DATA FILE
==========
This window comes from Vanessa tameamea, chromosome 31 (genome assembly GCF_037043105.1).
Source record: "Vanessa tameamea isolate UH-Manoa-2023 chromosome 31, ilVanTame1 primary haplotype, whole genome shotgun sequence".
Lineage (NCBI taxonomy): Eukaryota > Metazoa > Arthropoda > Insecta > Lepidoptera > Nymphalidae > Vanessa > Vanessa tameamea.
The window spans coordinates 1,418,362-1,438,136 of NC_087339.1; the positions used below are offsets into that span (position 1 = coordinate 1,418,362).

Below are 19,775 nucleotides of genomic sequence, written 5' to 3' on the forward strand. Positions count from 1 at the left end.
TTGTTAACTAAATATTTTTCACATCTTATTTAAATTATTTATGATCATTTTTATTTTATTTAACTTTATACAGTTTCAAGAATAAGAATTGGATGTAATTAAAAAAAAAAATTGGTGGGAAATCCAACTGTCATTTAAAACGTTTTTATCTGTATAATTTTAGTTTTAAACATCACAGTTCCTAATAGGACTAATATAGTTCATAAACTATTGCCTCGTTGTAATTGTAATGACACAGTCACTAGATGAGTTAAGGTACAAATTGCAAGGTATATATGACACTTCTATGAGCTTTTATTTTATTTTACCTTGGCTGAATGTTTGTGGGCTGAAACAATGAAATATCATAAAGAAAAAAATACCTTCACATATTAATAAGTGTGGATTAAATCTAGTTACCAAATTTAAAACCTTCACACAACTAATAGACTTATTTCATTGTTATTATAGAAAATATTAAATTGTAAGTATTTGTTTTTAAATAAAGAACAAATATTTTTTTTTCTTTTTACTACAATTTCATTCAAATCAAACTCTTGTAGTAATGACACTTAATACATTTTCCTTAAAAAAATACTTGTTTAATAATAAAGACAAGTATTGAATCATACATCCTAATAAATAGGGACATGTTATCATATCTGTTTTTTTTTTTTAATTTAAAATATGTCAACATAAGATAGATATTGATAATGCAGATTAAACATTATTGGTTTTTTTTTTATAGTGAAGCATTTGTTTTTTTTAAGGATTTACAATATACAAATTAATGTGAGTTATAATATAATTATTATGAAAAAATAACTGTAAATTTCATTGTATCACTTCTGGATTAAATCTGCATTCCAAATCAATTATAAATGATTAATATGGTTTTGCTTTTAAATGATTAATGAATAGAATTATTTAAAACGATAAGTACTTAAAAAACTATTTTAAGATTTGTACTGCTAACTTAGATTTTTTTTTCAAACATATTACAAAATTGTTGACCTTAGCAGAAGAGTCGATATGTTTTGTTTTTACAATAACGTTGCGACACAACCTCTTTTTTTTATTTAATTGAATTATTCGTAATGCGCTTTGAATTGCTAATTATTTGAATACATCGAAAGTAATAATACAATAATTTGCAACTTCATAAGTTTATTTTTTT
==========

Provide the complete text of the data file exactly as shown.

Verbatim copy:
This window comes from Vanessa tameamea, chromosome 31 (genome assembly GCF_037043105.1).
Source record: "Vanessa tameamea isolate UH-Manoa-2023 chromosome 31, ilVanTame1 primary haplotype, whole genome shotgun sequence".
Lineage (NCBI taxonomy): Eukaryota > Metazoa > Arthropoda > Insecta > Lepidoptera > Nymphalidae > Vanessa > Vanessa tameamea.
The window spans coordinates 1,418,362-1,438,136 of NC_087339.1; the positions used below are offsets into that span (position 1 = coordinate 1,418,362).

Below are 19,775 nucleotides of genomic sequence, written 5' to 3' on the forward strand. Positions count from 1 at the left end.
TTGTTAACTAAATATTTTTCACATCTTATTTAAATTATTTATGATCATTTTTATTTTATTTAACTTTATACAGTTTCAAGAATAAGAATTGGATGTAATTAAAAAAAAAAATTGGTGGGAAATCCAACTGTCATTTAAAACGTTTTTATCTGTATAATTTTAGTTTTAAACATCACAGTTCCTAATAGGACTAATATAGTTCATAAACTATTGCCTCGTTGTAATTGTAATGACACAGTCACTAGATGAGTTAAGGTACAAATTGCAAGGTATATATGACACTTCTATGAGCTTTTATTTTATTTTACCTTGGCTGAATGTTTGTGGGCTGAAACAATGAAATATCATAAAGAAAAAAATACCTTCACATATTAATAAGTGTGGATTAAATCTAGTTACCAAATTTAAAACCTTCACACAACTAATAGACTTATTTCATTGTTATTATAGAAAATATTAAATTGTAAGTATTTGTTTTTAAATAAAGAACAAATATTTTTTTTTCTTTTTACTACAATTTCATTCAAATCAAACTCTTGTAGTAATGACACTTAATACATTTTCCTTAAAAAAATACTTGTTTAATAATAAAGACAAGTATTGAATCATACATCCTAATAAATAGGGACATGTTATCATATCTGTTTTTTTTTTTTAATTTAAAATATGTCAACATAAGATAGATATTGATAATGCAGATTAAACATTATTGGTTTTTTTTTTATAGTGAAGCATTTGTTTTTTTTAAGGATTTACAATATACAAATTAATGTGAGTTATAATATAATTATTATGAAAAAATAACTGTAAATTTCATTGTATCACTTCTGGATTAAATCTGCATTCCAAATCAATTATAAATGATTAATATGGTTTTGCTTTTAAATGATTAATGAATAGAATTATTTAAAACGATAAGTACTTAAAAAACTATTTTAAGATTTGTACTGCTAACTTAGATTTTTTTTTCAAACATATTACAAAATTGTTGACCTTAGCAGAAGAGTCGATATGTTTTGTTTTTACAATAACGTTGCGACACAACCTCTTTTTTTTATTTAATTGAATTATTCGTAATGCGCTTTGAATTGCTAATTATTTGAATACATCGAAAGTAATAATACAATAATTTGCAACTTCATAAGTTTATTTTTTT